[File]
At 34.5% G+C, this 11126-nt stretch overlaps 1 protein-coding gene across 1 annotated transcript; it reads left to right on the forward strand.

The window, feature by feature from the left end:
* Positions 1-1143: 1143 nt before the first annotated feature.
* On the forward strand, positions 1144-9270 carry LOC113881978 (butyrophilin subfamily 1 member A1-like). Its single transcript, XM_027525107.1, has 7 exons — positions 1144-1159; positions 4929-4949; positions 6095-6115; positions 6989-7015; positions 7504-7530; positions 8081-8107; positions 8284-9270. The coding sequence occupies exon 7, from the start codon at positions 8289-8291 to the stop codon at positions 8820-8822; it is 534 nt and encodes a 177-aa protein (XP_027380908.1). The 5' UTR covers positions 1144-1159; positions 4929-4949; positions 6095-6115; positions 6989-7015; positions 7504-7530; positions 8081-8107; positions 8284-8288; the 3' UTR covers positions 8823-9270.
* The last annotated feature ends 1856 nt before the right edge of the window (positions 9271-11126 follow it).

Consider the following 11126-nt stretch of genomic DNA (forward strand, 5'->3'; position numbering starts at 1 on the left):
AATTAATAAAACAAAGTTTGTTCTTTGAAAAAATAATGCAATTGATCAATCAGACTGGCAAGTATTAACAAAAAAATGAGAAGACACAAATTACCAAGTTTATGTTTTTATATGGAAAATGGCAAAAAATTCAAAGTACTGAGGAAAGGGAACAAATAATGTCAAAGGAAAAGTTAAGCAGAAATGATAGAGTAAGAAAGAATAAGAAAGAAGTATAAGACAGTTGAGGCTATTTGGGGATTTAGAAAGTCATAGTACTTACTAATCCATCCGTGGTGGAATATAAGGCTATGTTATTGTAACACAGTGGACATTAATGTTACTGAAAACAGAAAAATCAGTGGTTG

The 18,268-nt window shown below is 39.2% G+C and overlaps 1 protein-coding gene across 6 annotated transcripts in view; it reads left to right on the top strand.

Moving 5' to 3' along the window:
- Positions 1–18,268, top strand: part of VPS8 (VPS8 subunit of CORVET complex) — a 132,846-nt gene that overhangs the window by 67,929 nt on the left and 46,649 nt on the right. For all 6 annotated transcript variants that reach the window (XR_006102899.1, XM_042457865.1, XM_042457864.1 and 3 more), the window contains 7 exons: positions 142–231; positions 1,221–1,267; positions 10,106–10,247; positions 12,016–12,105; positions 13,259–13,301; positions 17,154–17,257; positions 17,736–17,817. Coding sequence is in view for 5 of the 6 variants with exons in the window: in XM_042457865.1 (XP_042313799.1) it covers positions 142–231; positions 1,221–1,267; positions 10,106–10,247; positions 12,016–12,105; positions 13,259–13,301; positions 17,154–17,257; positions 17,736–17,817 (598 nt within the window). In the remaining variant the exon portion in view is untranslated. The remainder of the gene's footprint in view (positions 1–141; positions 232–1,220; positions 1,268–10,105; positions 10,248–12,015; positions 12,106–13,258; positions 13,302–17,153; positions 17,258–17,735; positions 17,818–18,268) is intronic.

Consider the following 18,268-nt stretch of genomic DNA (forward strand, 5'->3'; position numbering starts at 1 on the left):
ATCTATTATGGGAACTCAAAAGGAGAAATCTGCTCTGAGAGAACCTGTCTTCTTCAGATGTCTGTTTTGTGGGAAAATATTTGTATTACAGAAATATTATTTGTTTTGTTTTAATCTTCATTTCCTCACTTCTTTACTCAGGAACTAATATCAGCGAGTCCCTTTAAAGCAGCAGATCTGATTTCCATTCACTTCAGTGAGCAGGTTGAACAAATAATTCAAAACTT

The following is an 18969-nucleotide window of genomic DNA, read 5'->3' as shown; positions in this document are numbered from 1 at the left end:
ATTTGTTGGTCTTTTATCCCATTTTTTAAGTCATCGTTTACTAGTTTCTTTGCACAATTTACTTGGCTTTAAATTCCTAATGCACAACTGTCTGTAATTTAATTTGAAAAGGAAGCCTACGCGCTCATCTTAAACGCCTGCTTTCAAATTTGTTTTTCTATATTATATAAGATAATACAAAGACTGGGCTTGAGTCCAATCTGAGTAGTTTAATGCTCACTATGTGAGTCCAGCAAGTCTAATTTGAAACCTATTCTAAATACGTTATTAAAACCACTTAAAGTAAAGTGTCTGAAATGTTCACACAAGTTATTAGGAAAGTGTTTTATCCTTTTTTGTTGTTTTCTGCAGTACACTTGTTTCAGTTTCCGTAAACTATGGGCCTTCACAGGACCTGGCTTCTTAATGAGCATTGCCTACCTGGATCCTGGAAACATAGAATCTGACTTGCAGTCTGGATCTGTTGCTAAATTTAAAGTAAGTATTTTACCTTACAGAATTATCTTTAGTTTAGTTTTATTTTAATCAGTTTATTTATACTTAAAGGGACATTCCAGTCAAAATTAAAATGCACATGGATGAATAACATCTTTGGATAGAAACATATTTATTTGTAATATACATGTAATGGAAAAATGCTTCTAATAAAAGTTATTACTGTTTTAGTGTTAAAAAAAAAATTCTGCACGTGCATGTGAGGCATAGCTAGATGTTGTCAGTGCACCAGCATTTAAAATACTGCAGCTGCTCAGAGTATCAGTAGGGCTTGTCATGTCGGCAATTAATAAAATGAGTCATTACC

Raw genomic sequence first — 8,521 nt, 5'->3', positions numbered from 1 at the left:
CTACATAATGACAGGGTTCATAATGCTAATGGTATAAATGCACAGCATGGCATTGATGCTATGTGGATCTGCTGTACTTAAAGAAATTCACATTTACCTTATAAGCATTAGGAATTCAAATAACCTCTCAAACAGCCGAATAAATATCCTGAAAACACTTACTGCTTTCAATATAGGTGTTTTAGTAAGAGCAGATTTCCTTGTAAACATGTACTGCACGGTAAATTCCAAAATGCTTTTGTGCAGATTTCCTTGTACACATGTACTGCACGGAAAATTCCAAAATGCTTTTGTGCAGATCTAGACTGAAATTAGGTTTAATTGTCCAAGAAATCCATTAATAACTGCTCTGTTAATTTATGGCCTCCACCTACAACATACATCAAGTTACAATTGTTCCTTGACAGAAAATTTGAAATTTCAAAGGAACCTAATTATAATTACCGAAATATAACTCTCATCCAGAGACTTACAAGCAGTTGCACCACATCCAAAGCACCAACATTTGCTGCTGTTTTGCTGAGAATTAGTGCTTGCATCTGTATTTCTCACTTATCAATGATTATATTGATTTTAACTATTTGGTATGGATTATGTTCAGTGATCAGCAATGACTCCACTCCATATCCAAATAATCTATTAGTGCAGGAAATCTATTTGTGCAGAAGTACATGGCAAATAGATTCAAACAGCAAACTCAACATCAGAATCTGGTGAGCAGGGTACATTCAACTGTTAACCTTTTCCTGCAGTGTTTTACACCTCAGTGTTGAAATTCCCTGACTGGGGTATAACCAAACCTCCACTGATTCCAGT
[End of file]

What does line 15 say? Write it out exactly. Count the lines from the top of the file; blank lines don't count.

Raw genomic sequence first — 8,521 nt, 5'->3', positions numbered from 1 at the left: